Fighting through the tasks of a normal day whilst battling a particularly severe flare-up of dry, itchy scalp symptoms can be challenging. It’s next to impossible to focus on anything of significance when your scalp feels like one big mosquito bite.
Itching, irritation, and flaking skin are signals that your body uses to tell you that your scalp is way too dry. But those symptoms don’t tell you anything about the underlying cause. Today, we’re going to take a look at some potential causes of your itchy, dry scalp. While we can’t diagnose your condition (only your doctor can do that), we can hopefully provide you with some insight into what may be causing this incredibly common ailment.
Have you dyed your hair, switched to a new brand of products, or used a new shampoo recently? If so, the itchiness that you’re experiencing may be nothing more than the aftermath of an allergic reaction, or contact dermatitis.
Symptoms of contact dermatitis are typically restricted to the exposed area and can include redness, burning, dryness, and blisters. Solving this problem is a matter of zeroing in on the product that you are allergic to. You can do so by phasing out one hair product at a time and self-monitoring your symptoms. As for the rash, that should clear up in about a week or two, providing you don’t spend all day scratching it.
Skiing, hockey, and playoff football are great. But the wintertime also brings colder weather, which in turn can cause scalp dryness.
It’s not the cold itself that causes an itchy scalp, instead, it’s the effect that the cold air has on indoor and outdoor air humidity levels. Humidity levels drop outside in the wintertime, and our reliance on electrical indoor heating to keep us warm sends indoor humidity levels crashing too. All of which can add up to a whole lot of dry, itchy skin. If this sounds familiar, it may be time to invest in a quality humidifier.
Dandruff is not dry skin. The two conditions do however share a lot of the same symptoms. Dandruff is incredibly common and characterized by flaky skin that is localized to a person’s scalp. It can sometimes be hard to treat. In addition to the formation of skin flakes on the scalp, dandruff may also cause the scalp to itch.
Its cause can be difficult to pinpoint. A person’s dandruff may be caused by oily skin, not shampooing enough, or even a yeastlike fungus called Malassezia. Thankfully, most instances of dandruff can be treated at home with the disciplined use of medicated shampoo.
Washing Too Much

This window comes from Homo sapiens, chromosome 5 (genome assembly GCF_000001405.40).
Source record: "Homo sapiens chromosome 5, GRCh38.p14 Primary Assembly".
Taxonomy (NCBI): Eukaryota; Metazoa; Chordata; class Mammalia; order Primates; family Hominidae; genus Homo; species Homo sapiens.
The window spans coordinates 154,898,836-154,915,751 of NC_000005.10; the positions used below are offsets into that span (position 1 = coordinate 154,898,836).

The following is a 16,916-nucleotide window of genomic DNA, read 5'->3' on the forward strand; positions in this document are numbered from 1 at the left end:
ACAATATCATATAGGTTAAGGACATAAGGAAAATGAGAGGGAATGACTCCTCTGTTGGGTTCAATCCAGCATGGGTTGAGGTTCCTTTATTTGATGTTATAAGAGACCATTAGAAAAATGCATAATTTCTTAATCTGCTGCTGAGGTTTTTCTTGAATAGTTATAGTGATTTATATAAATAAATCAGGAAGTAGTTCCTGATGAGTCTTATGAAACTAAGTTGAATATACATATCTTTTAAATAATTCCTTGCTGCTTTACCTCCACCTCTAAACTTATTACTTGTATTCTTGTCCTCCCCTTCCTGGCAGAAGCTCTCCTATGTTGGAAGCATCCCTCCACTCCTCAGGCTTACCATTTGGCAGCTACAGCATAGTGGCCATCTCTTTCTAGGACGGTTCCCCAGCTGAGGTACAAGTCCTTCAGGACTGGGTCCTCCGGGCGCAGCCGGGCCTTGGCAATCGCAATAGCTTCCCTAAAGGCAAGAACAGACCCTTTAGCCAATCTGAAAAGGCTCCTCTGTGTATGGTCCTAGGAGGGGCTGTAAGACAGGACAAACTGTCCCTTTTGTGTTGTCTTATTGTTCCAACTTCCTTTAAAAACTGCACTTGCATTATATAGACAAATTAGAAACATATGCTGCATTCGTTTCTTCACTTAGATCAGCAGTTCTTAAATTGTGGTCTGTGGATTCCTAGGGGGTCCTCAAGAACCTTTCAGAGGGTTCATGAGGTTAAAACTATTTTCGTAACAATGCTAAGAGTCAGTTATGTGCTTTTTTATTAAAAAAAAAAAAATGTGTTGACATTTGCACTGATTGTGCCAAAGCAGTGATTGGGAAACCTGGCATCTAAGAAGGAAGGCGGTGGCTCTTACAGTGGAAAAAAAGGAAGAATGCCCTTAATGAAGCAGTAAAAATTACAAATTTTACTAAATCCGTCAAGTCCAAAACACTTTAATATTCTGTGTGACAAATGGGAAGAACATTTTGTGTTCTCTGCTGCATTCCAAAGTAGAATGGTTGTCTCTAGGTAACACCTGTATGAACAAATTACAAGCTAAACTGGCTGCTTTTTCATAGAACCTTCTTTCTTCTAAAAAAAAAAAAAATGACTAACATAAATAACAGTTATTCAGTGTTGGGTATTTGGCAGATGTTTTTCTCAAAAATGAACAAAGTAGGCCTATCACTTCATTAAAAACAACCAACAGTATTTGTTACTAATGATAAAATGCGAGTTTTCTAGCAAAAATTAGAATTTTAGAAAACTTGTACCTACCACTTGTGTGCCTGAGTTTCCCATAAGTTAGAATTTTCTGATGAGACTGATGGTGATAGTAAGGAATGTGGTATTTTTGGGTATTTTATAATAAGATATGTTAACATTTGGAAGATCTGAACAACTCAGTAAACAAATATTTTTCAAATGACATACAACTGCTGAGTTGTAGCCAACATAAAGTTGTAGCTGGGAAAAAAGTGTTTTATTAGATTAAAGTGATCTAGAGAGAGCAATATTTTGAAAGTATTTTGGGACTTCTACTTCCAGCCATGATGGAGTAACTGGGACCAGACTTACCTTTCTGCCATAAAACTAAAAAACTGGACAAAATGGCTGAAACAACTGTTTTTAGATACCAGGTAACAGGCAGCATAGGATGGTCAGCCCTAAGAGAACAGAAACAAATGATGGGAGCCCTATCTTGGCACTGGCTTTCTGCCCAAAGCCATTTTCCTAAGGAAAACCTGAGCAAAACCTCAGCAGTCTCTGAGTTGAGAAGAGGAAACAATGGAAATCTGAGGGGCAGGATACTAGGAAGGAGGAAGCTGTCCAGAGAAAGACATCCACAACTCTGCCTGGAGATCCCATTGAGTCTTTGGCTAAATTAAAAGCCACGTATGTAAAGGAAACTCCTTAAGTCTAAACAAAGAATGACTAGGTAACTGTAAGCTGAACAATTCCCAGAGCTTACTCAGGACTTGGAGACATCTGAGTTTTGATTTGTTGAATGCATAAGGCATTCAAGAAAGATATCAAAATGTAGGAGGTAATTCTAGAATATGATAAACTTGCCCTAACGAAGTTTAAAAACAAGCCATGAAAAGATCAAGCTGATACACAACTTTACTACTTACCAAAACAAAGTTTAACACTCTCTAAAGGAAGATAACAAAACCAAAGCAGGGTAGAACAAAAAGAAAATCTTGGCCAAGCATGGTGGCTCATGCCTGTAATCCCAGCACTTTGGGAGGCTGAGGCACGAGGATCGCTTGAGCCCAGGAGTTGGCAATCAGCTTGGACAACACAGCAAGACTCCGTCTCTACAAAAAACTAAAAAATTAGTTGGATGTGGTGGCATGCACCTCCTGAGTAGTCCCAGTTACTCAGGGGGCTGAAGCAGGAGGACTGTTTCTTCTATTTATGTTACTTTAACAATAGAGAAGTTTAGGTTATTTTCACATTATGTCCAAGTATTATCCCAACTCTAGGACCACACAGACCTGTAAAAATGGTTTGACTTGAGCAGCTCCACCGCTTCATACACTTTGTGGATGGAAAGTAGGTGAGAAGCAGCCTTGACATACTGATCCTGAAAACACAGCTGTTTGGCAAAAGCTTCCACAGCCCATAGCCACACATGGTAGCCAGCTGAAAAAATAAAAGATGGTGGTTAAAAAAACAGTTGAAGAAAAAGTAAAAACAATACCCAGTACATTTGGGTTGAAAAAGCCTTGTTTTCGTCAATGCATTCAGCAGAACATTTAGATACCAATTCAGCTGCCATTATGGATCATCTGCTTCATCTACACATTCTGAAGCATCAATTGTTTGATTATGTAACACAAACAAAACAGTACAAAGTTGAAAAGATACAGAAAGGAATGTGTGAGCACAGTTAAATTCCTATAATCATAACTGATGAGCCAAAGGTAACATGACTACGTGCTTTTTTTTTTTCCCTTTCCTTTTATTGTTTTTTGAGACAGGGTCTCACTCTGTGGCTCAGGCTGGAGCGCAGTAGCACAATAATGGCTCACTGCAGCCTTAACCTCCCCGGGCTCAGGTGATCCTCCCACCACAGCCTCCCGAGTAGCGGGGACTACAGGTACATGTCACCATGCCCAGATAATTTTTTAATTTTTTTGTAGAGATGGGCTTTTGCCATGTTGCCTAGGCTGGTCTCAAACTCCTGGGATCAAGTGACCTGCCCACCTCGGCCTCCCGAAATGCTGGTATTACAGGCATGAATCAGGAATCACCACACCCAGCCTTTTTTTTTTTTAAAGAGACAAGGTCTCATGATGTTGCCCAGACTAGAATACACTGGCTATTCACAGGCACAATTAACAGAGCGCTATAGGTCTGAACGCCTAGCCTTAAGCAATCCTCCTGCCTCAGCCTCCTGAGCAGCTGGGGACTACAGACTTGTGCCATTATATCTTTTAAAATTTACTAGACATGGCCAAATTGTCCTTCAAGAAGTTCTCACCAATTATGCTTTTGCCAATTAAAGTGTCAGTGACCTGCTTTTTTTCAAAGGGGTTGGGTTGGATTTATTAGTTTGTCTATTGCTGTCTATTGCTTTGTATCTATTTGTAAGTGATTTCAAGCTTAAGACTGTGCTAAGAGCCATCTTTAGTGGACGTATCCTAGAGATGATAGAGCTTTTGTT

As counterintuitive as it may sound, washing your hair too much is indeed a bad thing. Everyone’s hair is different, but the general consensus is that washing your hair every day is not optimal. Washing too much can impact the texture of your hair, cause split ends, lead to brittleness and even cause a dry and itchy scalp.
If you’ve been busting out the shampoo every day, then maybe try washing your hair less frequently and see if that solves that itchy scalp issue once and for all.
The general public’s understanding of chronic anxiety’s complexities is, to say it as nicely as possible, limited. To be fair to the public, the symptoms of anxiety can sometimes be a moving target. You may be surprised to learn that one of the symptoms of anxiety includes an itchy scalp.
Periods of heightened anxiety sometimes overload the parts of your nervous system that respond to stress. That chain reaction does cause sensory symptoms, and those symptoms aren’t always visible. But rash or no rash, anxiety can lead to itching, and even burning sensations anywhere on your skin.
Treating anxiety-induced itchiness is about treating the underlying causes of an individual’s anxiety. Sufferers are encouraged to seek care from their primary care physician or mental health professional.
Preventing Itchy, Dry Scalp
You’ve learned a lot about the symptoms and causes of dry and itchy scalps, and even a few popular treatments. But what can you do today to protect your precious skin from having to deal with this issue ever again? Glad you asked.
Wash your hair regularly to cleanse yourself of excess oils but remember not to wash it too much. This strategy works best when the water is warm as opposed to piping hot shower water. Next, relying on a humidifier, especially in the wintertime, can help prevent dry, itchy skin from developing all over your body.
Further, those prone to allergies could do well to avoid using products that contain dyes, fragrances, and harsh chemicals. Lastly, refrain from sharing combs, brushes, hats, towels, helmets, and pillowcases with anyone other than your significant other.
Itchy, Dry Scalp
You may find comfort in knowing that a dry, itchy scalp is incredibly common, though sometimes the condition’s underlying cause can be difficult to pinpoint. Allergies, humidity, anxiety, dandruff, and even washing too much can lead to a lot of annoying problems down the line. Thankfully there are a lot of at-home remedies available to anyone looking for relief.
You can recover from a dry itchy scalp pretty quickly, though those prone to dry skin or dandruff will probably be stuck managing their symptoms for much of their life. That said, if you’re ever concerned about your dry, itchy scalp, don’t hesitate to discuss your symptoms with your doctor.